Denosumab (DNM) is a fully human monoclonal antibody against the receptor activator of nuclear factor kappa-B ligand (RANKL) that has been licensed for the treatment of different types of osteoporosis. However, the prospective data for the evaluation of DNM efficacy on transfusion-dependent thalassemia (TDT)-induced osteoporosis are rather limited. Thus, we conducted a randomized, placebo-controlled, double-blind, phase 2b clinical trial to evaluate DNM in TDT osteoporosis. Patients were assigned to receive either 60 mg DNM (n = 32) or placebo (n = 31) subcutaneously on day 0 and 180 during a total of 12 months of follow-up. The percentage increase of L1-L4 bone mineral density was higher in the DNM group than the placebo group (5.92% ± 5.25% vs 2.92% ± 5.56%, respectively; P = .043), whereas the advantage of DNM regarding wrist bone mineral density was much higher compared with placebo (-0.26% ± 5.31% vs -3.92% ± 8.71%, respectively; P = .035). No grade 3 or 4 toxicity was observed. DNM reduced pain scores that remained unaltered in the placebo group. DNM showed a significant reduction of soluble RANKL (sRANKL), sRANKL/osteoprotegerin ratio, C-telopeptide of collagen type I, tartrate-resistant acid phosphatase isoform-5b, and bone-specific alkaline phosphatase between baseline and the 12th month (P < .01 for all comparisons) without changes in dickkopf-1, sclerostin, and osteocalcin. On the contrary, placebo patients showed an increase in sRANKL, osteoprotegerin, dickkopf-1, sclerostin, C-telopeptide of collagen type I, tartrate-resistant acid phosphatase isoform-5b, and bone-specific alkaline phosphatase during the study period (P < .01 for all comparisons). In conclusion, DNM increased lumbar spine and wrist bone mineral density and reduced pain and bone remodeling markers, and thus it is another valuable option for the management of TDT-induced osteoporosis. This trial was registered at www.clinicaltrials.gov as #NCT02559648.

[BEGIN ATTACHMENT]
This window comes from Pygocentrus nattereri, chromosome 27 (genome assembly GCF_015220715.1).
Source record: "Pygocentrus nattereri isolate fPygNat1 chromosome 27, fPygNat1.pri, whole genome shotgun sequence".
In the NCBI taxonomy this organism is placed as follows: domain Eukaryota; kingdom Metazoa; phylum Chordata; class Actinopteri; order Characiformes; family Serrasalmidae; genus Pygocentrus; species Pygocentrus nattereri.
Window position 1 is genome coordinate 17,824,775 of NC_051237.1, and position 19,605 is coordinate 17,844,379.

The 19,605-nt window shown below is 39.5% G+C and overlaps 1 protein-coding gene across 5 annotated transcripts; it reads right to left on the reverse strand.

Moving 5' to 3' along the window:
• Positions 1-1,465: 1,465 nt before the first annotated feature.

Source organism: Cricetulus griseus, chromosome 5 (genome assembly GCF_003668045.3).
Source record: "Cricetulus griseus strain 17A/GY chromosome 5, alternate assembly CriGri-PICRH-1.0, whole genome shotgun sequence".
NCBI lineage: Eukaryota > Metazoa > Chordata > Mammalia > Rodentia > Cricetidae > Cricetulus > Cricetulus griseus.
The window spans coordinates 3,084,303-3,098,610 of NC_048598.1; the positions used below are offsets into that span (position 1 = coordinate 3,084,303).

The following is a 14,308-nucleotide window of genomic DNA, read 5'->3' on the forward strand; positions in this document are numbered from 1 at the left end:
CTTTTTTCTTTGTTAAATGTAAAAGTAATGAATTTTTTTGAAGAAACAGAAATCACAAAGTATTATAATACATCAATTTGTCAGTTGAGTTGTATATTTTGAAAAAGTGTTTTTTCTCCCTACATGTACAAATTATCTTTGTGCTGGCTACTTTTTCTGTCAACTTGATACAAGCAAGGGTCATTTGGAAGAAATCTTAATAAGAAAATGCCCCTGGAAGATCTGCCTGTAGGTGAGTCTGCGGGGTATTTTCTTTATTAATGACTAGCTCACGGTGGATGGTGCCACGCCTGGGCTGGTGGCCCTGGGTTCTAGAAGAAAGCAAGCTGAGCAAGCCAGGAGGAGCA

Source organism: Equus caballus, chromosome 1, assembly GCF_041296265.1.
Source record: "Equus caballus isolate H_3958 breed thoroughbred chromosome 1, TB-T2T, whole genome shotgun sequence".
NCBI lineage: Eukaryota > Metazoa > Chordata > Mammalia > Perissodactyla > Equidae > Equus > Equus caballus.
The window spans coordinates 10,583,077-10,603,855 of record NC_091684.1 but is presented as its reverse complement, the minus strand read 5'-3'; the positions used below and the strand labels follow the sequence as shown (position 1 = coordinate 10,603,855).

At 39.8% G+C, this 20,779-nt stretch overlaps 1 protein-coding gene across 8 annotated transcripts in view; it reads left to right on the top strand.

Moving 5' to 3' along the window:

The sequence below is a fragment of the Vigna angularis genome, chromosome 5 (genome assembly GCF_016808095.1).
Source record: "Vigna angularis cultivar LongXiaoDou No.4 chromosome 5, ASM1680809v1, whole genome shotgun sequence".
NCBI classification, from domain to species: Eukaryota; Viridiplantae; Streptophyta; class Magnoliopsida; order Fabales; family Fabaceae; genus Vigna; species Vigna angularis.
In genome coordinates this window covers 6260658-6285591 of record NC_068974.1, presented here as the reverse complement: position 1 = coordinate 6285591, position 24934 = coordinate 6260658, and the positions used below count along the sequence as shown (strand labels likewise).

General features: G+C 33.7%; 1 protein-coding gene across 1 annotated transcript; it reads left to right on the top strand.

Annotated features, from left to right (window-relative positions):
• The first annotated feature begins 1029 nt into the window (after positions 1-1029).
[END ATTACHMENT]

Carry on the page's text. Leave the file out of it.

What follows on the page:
© 2018 by The American Society of Hematology.